After smooth detours into Soul covers, French Neo-Disco, modern Sunset Disco and Brazilian AOR, in 2022 DJ Supermarkt's Too Slow to Disco series makes a joyous return to its original Westcoast AOR/Yacht roots. Celebrating the 10th TSTD compilation. Who would have thought….
The Berlin curator releases a killer 4th edition of the original compilation art form, "Too Slow to Disco", featuring forgotten and overseen gems from the mid 70s to the early 80s from a global world of smooth, brilliant lost and overproduced tracks from Finland via London and L.A. to Trinidad and beyond.
The great 'un-vanisher' of lost lazy classics, DJ Supermarkt once again unearthed some incredible music that labels, publishers (in many cases also those, who actually own the rights to those tracks…) and streaming services have often long overlooked. You're welcome, world!
These sixteen tracks of newly ‘un-vanished’ hit-making genius find us once more in that delightfully Westcoast state of mind, the musical breeze in our hair as we corner on the headland, the top most definitely down. Too Slow to Disco 4 is also a love letter to the genre-smashing bravery of that era, Yacht Pop rubbing shoulders with Christian Gospel, groovy Folk, Country-Soul and Blue-Eyed Soul. As ever, DJ Supermarkts genius is to uncover the musical through line that joins these missing-in-action names and the tunes that could have been their big moment. The result is a kind of joyous alternative history of the era, where a very different pantheon of pop gods became the names we love.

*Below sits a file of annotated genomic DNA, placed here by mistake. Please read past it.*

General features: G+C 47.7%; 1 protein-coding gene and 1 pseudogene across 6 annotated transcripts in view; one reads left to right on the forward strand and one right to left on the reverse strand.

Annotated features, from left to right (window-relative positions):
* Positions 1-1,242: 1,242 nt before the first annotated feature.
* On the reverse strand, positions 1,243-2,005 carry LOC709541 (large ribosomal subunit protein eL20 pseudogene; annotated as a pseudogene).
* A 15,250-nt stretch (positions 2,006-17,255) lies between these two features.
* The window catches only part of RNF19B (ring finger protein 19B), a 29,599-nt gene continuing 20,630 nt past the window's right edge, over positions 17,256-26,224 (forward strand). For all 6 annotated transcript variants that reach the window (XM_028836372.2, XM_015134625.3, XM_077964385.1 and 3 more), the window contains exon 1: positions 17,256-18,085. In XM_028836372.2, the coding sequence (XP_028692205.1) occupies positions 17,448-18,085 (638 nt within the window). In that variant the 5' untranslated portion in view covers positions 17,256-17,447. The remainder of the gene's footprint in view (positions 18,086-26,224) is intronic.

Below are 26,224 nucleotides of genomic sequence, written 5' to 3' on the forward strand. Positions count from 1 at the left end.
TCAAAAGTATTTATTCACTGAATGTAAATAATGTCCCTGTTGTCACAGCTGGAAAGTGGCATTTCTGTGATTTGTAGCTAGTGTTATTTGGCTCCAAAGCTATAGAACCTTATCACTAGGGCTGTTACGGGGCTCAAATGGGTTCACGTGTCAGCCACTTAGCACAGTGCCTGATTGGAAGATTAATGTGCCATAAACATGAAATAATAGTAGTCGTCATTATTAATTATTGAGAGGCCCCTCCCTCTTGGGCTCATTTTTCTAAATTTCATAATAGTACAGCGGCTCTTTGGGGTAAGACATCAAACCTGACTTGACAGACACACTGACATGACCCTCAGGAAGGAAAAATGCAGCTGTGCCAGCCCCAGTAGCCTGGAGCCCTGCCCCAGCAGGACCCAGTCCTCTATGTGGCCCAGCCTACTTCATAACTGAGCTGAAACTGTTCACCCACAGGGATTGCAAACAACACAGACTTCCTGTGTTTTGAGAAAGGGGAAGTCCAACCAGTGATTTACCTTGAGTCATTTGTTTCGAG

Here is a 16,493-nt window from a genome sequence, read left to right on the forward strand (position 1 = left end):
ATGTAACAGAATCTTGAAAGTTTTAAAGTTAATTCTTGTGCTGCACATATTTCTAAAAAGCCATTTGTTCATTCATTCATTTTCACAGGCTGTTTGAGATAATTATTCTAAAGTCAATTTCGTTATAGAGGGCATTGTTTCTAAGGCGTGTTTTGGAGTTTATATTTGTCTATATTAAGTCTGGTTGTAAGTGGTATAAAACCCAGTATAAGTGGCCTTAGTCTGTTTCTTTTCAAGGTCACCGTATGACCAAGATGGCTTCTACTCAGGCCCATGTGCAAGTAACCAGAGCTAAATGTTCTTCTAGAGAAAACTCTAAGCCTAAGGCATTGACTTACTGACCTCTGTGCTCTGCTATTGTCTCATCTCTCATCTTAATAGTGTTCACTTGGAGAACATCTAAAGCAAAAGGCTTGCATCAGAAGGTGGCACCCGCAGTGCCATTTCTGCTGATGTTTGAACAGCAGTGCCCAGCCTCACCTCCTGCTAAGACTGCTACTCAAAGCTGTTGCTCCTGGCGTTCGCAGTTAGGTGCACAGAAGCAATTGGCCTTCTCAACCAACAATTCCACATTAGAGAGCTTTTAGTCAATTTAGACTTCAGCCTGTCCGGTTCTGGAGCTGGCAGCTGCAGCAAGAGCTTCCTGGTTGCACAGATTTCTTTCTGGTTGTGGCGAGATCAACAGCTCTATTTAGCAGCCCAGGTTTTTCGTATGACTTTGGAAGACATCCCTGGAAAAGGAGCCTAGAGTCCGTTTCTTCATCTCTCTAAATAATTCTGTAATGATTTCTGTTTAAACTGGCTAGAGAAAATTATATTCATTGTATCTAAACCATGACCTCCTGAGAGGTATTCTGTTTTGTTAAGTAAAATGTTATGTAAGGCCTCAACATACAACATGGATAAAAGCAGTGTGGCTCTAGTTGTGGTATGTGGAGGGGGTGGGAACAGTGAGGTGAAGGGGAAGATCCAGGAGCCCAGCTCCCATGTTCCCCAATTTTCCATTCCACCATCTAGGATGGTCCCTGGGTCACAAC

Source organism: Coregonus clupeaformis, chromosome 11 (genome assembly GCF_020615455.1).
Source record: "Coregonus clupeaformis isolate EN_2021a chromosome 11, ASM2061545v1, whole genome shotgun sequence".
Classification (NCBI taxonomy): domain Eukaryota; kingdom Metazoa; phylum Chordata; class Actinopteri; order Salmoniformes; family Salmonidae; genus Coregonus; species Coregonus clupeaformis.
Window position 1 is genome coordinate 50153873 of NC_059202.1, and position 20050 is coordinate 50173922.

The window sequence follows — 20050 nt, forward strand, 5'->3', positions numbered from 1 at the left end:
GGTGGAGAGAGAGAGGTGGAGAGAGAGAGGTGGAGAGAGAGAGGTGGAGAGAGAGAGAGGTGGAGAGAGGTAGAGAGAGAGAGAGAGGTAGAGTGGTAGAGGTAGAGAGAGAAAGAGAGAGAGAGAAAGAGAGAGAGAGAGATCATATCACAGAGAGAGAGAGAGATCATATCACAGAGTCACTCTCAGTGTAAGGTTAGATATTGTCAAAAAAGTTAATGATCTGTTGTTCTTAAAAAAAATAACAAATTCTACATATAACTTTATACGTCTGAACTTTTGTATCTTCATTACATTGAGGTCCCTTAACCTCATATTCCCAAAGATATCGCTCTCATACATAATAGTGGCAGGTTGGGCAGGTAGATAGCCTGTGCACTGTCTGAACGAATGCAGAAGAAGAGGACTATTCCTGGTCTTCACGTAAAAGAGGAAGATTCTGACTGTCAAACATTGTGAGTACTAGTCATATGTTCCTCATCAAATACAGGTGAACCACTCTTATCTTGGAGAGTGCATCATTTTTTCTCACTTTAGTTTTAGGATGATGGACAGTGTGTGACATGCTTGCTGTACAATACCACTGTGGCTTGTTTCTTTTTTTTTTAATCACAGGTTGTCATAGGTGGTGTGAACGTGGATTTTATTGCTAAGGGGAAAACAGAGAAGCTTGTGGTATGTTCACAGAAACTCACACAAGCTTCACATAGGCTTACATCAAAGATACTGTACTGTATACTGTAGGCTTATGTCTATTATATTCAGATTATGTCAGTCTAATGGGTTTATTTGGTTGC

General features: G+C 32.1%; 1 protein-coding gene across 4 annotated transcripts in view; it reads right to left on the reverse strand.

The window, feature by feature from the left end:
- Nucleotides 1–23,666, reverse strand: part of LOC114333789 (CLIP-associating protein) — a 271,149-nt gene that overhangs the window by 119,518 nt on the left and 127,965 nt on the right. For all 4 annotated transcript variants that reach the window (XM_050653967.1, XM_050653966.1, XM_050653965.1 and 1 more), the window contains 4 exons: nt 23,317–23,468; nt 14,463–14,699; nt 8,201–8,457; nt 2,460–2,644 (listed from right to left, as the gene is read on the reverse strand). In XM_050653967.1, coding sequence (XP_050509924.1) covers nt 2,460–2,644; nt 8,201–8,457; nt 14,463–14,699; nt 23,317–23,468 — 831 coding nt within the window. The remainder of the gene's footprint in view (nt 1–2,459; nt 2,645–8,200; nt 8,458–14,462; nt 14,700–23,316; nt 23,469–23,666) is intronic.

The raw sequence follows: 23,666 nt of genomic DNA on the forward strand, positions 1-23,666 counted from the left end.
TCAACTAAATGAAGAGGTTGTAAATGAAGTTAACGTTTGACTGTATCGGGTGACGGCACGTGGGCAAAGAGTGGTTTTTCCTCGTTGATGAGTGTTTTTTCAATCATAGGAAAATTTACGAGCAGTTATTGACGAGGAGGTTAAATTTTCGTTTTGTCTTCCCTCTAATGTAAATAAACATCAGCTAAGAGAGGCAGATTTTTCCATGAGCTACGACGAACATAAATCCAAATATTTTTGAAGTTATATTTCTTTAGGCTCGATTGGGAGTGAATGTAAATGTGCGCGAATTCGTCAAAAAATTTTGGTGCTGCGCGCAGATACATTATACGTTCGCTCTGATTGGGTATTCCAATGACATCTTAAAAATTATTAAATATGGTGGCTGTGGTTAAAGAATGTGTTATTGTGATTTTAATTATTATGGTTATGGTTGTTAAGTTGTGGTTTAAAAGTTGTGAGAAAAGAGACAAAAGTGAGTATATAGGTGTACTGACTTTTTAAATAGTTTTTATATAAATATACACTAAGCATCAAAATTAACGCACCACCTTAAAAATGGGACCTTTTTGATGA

As usual these tunes feature ludicrous levels of musical competence, boasting tight grooves in tighter polyester, and yet there’s (almost) not a single household name in sight. DJ Supermarkt is once again looking for the special “geniuses” in the background and behind the sound, musicians and a-list composers, whose names are not well known, but who wrote million selling tracks for other acts in the spotlight: Like Kenny Nolan, who a.o. wrote “Lady Marmalade”, The Dukes, who penned Sheena Easton’s “Modern Girl”, Air Supply’s “Every Woman In The World” and Chaka Khan’s “Fate”, famously sampled by Stardust for their French House Club-Hit “Music Sounds Better With You”.